A nearly three-year longitudinal study on the culture of campus health at UC Riverside has found that focusing on well-being characterized by programs and services, such as fitness classes, as well as policy and structural-level interventions, such as stairwell beautification and hydration stations, has promoted well-being for the campus community.
The study, led by Ann Cheney, an associate professor of social medicine, population, and public health in the School of Medicine and a former chair of Healthy Campus, appears in Health Education & Behavior.
“Cultures of campus health” refers to environments designed within institutions of higher education to foster health and well-being among faculty, staff, and students.
The research began in spring 2018 and involved UCR students, staff, and faculty who participated in focus group discussions. In the first two years of the study, Cheney and her team conducted interviews in person, but in the third year the interviews were conducted via Zoom due to the COVID-19 pandemic. Participants were asked two questions on three occasions:
- How are health and well-being concepts integrated into university operations, such as business practices and policies?
- How do public health initiatives focused on health promotion and well-being for students, staff, and faculty contribute to creating cultures of campus health?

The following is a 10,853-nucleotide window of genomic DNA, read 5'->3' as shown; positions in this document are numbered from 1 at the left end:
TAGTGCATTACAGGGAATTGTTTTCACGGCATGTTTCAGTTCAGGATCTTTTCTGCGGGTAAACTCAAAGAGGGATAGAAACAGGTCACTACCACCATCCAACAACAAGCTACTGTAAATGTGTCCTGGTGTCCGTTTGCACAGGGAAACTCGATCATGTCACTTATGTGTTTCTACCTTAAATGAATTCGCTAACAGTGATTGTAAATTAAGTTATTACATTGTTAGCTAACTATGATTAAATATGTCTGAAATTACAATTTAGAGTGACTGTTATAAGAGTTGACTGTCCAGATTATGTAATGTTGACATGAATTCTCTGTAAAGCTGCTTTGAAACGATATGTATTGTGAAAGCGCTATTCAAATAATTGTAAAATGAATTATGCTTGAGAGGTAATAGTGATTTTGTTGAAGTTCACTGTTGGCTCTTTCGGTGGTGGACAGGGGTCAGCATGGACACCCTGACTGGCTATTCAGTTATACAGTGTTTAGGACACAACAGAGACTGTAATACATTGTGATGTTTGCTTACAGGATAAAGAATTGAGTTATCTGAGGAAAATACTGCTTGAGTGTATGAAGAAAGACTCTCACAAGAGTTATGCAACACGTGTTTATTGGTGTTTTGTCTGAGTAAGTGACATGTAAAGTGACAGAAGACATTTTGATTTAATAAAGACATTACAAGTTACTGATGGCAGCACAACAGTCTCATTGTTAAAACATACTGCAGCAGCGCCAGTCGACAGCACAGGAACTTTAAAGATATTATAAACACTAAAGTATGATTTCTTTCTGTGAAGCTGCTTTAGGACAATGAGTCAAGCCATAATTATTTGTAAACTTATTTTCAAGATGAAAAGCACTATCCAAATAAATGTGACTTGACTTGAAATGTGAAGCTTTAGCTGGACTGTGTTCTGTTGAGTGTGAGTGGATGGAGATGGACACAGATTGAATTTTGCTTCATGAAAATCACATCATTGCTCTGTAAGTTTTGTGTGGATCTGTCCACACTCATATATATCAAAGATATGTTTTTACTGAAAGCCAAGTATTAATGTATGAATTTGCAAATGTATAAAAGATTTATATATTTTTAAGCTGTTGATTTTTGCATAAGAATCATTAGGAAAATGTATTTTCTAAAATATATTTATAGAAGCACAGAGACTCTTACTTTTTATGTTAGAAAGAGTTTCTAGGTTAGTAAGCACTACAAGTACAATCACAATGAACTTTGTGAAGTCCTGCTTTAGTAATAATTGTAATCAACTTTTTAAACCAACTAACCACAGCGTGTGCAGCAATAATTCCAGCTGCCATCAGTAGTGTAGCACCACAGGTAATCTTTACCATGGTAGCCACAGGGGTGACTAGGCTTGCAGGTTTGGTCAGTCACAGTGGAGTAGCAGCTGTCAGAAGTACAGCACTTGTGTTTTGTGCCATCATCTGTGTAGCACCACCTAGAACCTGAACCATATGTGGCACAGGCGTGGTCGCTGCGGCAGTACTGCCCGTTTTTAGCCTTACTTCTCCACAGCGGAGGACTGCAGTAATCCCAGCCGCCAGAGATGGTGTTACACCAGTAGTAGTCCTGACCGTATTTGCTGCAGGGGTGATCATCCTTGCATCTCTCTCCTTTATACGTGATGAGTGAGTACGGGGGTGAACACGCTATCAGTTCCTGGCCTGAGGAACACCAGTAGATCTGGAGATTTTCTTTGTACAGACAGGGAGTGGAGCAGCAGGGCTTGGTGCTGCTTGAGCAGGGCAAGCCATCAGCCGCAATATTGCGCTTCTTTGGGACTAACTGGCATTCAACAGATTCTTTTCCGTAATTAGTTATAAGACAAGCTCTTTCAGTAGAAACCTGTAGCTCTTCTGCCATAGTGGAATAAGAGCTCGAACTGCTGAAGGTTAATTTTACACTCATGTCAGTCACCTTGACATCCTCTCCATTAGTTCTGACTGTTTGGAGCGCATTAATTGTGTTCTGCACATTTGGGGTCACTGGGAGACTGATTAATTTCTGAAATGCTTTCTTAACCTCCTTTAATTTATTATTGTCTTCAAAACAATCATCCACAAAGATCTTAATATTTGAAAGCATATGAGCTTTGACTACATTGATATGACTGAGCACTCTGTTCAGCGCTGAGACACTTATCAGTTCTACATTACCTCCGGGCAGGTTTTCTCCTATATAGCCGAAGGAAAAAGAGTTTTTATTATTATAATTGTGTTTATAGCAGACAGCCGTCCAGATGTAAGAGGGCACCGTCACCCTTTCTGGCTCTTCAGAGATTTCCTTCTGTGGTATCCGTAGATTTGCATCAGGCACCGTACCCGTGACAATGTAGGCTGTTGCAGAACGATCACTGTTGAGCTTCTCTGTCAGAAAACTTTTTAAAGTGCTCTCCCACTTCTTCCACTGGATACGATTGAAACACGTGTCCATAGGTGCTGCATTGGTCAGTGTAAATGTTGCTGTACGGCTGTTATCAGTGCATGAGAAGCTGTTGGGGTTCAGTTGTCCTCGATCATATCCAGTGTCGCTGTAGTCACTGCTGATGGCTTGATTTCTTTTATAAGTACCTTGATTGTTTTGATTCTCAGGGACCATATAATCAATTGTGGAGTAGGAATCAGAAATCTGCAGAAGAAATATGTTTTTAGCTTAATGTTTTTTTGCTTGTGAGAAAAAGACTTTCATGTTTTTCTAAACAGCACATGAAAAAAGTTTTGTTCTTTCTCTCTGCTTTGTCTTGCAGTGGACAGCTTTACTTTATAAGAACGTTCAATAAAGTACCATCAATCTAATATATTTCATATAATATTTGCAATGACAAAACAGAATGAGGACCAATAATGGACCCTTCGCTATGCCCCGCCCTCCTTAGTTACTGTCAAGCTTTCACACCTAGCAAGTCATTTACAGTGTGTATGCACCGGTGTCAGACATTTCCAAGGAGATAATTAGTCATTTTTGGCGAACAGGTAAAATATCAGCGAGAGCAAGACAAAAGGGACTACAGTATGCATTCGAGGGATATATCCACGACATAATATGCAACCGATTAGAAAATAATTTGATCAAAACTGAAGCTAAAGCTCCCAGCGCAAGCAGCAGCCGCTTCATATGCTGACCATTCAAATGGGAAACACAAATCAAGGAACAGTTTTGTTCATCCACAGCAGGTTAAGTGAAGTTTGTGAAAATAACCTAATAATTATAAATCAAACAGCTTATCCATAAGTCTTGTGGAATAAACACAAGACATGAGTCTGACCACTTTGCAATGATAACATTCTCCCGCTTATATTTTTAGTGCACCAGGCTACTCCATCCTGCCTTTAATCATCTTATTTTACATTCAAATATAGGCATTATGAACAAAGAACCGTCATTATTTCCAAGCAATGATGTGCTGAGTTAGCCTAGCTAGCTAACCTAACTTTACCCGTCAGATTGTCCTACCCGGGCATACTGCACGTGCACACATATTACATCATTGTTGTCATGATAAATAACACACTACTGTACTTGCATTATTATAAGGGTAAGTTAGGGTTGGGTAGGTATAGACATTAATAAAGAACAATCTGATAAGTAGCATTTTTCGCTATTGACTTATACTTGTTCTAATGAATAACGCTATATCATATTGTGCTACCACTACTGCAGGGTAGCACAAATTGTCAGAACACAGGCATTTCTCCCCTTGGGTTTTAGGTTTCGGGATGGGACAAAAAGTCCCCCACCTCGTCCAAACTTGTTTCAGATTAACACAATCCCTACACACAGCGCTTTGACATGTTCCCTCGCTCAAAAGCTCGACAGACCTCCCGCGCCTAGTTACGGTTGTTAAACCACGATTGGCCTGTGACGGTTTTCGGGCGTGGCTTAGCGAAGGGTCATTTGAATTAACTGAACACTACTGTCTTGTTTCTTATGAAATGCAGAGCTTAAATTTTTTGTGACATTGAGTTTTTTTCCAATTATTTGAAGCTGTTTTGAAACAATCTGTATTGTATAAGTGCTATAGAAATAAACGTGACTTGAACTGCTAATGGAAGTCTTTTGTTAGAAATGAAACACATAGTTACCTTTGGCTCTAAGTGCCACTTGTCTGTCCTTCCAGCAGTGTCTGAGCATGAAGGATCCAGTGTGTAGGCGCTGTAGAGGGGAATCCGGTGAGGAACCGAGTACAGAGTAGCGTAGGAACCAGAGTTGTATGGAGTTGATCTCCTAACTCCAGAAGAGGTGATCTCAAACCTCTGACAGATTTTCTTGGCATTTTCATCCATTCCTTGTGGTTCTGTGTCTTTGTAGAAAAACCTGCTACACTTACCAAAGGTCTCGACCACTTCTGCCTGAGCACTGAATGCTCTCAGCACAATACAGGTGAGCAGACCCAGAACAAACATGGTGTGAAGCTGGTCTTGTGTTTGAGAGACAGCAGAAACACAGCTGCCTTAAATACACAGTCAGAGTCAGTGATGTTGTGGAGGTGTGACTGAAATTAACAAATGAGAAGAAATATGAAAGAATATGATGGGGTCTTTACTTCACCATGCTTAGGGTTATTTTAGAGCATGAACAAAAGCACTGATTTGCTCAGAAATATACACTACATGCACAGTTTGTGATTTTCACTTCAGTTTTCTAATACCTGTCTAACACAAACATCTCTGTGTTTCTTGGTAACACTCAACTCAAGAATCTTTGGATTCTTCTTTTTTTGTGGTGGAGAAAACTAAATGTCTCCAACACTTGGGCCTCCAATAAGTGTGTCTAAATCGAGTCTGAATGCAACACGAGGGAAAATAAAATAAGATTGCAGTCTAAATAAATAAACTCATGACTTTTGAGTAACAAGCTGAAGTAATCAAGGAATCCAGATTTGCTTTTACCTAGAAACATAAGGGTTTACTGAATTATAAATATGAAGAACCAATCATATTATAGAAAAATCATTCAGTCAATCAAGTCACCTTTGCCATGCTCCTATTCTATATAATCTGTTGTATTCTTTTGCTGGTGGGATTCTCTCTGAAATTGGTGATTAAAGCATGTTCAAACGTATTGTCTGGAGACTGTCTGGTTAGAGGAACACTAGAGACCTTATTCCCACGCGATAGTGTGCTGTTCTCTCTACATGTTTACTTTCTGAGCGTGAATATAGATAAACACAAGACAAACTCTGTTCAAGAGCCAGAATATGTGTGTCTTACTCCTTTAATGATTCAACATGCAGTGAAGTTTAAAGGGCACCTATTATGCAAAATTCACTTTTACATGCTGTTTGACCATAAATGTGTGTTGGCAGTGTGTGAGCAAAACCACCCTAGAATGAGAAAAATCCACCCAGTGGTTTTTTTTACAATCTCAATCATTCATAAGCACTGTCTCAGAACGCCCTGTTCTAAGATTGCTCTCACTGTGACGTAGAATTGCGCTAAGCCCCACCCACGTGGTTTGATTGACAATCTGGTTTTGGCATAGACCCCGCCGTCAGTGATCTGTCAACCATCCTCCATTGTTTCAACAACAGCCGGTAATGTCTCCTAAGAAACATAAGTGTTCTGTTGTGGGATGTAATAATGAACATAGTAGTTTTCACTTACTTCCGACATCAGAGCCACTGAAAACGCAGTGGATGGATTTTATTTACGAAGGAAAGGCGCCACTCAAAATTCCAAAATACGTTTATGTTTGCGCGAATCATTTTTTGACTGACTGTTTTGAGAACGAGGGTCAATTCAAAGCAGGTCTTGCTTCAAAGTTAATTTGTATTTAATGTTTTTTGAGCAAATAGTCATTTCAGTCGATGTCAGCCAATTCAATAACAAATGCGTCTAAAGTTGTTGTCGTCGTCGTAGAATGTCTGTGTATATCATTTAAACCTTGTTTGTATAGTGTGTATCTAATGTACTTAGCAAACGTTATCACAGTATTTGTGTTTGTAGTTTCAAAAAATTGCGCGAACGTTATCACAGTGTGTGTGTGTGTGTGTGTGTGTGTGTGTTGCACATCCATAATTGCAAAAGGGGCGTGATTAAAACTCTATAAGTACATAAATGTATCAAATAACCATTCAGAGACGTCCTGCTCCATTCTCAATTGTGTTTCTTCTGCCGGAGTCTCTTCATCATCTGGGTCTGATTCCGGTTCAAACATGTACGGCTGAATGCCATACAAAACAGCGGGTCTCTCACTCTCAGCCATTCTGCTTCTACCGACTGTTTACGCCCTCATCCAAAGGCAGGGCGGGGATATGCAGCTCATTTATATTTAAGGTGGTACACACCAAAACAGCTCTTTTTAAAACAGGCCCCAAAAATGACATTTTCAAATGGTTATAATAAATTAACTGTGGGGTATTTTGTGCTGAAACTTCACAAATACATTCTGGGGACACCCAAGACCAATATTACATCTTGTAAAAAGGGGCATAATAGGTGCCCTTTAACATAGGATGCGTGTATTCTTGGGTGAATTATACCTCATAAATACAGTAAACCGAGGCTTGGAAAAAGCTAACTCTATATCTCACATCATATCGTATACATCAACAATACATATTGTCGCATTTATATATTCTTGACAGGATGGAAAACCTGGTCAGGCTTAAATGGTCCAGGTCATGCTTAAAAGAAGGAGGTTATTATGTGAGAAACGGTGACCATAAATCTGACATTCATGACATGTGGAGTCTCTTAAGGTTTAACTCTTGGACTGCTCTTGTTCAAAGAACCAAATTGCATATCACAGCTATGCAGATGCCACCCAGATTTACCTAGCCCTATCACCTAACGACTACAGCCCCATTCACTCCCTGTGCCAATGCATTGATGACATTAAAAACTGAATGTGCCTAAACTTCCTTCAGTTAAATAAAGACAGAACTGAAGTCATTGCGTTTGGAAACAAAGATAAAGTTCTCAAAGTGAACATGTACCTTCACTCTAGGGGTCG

Over the course of the study, participants noted an increase in programs for faculty and staff and campus leadership support for large-scale health events. They also noted that department chairs, faculty, and staff promoted health through activities, such as leadership walk-and-talks and walking meetings.
Study participants also discussed:
- healthier options in vending machines and from catering
- the importance of the zero-alcohol tolerance policy and the educational push to raise awareness of alcohol, tobacco, and drug abuse on campus
- embedding more holistic concepts of health and well-being into existing learning and working practices and policies
- continued efforts to include more campus spaces for rest, relaxation, and mindfulness activities, and shaded walking/running trails for physical activity and stress management
- better and more flexible staff mental health services
- access to healthy foods
- no work emails sent after 5 p.m.
UCR is part of the Healthy Campus Network, or HCN, a UC system-wide initiative promoting innovative reforms in health and well-being. Over the course of the study, several policies were either made more visible or implemented by the HCN and UCR Healthy Campus — such as a smoke- and tobacco-free UCR campus.
“Our work shows how, through top-down and ground-up approaches, higher education can integrate health and well-being into institutional practices,” Cheney said. “This study illustrates the need for collaboration between faculty, students, staff, and administrators. Institutions of higher education cannot create cultures of health without grassroots leaders who elevate the voice of the community, placing it within the spaces of decision makers. At the same time, grass top leaders, such as administrators, cannot implement change and create healthy cultures without the buy-in of grassroots leaders. Both are necessary.”
The research was funded, in part, by the UC Office of the President.
The research paper is titled “Creating Cultures of Health in the Academy: Bringing Together Top-Down and Ground-Up Approaches.”